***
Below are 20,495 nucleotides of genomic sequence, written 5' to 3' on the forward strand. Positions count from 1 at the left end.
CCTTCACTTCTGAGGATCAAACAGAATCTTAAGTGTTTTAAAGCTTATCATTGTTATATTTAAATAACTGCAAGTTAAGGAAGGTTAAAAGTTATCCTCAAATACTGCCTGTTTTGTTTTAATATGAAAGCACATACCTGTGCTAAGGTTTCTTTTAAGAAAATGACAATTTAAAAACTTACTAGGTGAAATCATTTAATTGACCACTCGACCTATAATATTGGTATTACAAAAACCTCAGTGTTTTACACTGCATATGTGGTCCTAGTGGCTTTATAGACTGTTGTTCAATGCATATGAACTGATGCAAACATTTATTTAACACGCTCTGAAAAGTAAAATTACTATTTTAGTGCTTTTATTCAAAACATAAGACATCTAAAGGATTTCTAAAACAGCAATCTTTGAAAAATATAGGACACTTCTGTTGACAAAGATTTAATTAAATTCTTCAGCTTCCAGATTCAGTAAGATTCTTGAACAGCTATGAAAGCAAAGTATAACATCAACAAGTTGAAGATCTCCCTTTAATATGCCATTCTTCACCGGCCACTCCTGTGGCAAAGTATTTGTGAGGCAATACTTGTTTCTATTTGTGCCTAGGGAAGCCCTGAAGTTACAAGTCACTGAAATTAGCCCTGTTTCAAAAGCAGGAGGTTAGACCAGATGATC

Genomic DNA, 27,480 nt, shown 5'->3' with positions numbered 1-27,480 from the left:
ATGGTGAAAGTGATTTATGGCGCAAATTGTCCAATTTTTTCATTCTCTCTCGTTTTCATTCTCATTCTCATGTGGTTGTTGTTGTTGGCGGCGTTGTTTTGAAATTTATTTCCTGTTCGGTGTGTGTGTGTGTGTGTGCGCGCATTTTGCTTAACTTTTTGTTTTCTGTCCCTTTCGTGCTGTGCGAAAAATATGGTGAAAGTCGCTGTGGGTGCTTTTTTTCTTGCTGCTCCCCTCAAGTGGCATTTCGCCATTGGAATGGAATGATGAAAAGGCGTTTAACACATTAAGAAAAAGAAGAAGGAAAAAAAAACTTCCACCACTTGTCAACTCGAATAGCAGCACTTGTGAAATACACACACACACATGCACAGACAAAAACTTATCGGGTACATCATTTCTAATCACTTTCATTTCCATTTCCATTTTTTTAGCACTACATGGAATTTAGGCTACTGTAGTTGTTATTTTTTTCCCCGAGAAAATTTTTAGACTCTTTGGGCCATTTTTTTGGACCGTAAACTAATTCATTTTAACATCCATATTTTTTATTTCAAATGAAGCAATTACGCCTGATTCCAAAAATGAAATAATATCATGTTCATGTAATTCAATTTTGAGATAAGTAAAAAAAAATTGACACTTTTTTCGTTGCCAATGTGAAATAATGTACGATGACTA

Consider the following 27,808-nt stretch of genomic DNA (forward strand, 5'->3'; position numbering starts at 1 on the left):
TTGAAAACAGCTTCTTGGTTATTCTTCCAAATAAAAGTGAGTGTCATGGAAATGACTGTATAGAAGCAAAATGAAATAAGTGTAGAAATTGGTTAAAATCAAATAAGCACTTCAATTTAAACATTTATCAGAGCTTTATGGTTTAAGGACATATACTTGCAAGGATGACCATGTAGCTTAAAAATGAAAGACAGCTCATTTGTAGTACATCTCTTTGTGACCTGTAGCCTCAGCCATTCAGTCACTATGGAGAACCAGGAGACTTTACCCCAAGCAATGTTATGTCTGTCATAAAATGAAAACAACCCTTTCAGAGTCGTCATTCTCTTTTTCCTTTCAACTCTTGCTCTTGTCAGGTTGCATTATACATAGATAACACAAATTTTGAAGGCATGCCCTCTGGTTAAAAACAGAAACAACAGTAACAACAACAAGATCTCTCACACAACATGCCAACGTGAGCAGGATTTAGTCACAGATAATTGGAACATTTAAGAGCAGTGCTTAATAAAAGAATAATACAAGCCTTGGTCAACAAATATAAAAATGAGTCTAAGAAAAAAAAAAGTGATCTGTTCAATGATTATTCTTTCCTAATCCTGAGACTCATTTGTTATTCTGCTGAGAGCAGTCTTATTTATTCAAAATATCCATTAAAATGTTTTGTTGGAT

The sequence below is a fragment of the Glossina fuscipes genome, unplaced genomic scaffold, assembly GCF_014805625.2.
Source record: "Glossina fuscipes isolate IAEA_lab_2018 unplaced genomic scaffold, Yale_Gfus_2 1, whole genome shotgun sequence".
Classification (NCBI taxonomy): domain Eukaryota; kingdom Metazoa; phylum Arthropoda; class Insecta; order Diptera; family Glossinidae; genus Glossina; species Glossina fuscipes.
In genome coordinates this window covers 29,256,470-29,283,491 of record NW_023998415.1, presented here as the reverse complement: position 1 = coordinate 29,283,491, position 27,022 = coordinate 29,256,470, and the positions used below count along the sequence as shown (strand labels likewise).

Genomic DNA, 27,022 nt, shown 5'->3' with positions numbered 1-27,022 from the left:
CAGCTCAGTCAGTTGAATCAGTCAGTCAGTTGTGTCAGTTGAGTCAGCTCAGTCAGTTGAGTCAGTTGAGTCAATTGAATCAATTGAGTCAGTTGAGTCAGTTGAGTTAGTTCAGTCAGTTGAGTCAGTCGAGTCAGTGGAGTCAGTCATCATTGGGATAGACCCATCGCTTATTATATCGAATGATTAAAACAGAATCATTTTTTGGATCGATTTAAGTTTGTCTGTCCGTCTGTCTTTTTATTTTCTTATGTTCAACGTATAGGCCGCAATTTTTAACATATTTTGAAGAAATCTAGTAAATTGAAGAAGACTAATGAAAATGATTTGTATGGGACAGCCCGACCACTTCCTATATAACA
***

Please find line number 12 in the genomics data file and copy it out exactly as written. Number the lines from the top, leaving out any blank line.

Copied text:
CAGCTCAGTCAGTTGAATCAGTCAGTCAGTTGTGTCAGTTGAGTCAGCTCAGTCAGTTGAGTCAGTTGAGTCAATTGAATCAATTGAGTCAGTTGAGTCAGTTGAGTTAGTTCAGTCAGTTGAGTCAGTCGAGTCAGTGGAGTCAGTCATCATTGGGATAGACCCATCGCTTATTATATCGAATGATTAAAACAGAATCATTTTTTGGATCGATTTAAGTTTGTCTGTCCGTCTGTCTTTTTATTTTCTTATGTTCAACGTATAGGCCGCAATTTTTAACATATTTTGAAGAAATCTAGTAAATTGAAGAAGACTAATGAAAATGATTTGTATGGGACAGCCCGACCACTTCCTATATAACA